In SA it seems that the 'A0' grading's were added to the free grade of a climb to indicate a point of aid to pull past a hard move.

Anyone else able to clarify how the old SA aid system works??
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Postby douard » Tue May 29, 2007 12:28 pm

SA aid grating is same as international. anything from A3 is scary...

A0: Also known as \"french-free\", using gear to make progress, but generally no aiders required. Examples: Half Dome regular route, sections of the Nose route on El Cap, the first two pitches of the West Face (either a quick 5.10, A0 with three points of aid, or tricky 5.11 c).
A1: Easy aid: placements straightforward and solid. No risk of any piece pulling out. Aiders generally required. Fast and simple for C1, the hammerless corresponding grade, but not necessarily fast and simple for nailing pitches. Examples: (clean) the non-5.12 version of the Salathe headwall, Prodigal Son on Angel's Landing and Touchstone Wall in Zion.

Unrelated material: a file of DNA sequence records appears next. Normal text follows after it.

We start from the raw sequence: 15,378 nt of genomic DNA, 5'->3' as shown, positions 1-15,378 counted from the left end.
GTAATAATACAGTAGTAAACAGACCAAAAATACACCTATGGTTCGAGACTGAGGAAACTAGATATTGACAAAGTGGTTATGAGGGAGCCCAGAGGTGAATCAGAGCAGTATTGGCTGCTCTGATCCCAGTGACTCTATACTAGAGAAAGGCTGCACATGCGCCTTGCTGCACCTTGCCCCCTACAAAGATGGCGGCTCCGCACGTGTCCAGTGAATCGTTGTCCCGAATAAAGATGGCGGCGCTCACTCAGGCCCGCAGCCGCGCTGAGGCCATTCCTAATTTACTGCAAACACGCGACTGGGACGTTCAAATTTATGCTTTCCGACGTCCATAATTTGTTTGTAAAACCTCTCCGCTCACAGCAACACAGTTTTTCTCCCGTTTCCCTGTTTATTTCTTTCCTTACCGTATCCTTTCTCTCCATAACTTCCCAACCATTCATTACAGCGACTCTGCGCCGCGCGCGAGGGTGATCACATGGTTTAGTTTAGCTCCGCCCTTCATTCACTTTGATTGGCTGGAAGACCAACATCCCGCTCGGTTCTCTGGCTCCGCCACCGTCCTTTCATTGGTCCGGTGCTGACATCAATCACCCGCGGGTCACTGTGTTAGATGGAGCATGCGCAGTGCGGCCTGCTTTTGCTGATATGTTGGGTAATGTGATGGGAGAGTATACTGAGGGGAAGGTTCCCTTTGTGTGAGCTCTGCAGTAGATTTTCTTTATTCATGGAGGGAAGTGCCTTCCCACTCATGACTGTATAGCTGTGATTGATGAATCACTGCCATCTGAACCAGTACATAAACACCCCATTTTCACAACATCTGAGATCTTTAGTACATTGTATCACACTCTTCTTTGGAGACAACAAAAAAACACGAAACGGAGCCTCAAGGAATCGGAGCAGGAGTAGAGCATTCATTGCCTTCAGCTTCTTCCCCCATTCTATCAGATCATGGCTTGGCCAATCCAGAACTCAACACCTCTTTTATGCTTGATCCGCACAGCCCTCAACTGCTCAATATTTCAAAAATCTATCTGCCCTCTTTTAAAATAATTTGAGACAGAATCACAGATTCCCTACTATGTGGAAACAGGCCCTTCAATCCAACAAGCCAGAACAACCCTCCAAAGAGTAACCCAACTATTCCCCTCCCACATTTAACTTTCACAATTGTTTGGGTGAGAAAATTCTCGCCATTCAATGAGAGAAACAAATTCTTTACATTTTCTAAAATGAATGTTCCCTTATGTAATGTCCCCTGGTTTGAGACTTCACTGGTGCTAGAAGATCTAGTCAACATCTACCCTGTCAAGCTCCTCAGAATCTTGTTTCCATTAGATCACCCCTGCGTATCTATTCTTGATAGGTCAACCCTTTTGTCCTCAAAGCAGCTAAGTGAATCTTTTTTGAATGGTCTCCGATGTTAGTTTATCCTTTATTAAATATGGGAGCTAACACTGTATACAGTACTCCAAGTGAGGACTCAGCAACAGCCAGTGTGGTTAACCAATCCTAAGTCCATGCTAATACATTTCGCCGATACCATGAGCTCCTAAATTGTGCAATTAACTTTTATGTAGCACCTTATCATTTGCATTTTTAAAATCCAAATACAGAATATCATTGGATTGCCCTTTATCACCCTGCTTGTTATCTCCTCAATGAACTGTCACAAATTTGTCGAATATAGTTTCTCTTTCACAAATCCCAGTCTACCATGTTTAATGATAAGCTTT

A2: Moderate aid: placements generally solid but possible awkward and strenuous to place. Maybe a tenuous placement or two above good pro with no fall-danger. Examples: the Right side of El Cap Tower (nailing), Moonlight Buttress and Space Shot in Zion (clean).

A2+: Like A2, but possibly several tenuous placements above good pro. 20 to 30 foot fall potential but with little danger of hitting anything. Route finding abilities may be required. Examples: the new wave grades of Mescalito and the Shield on El Cap, the Kor route on the Titan in the Fisher Towers area.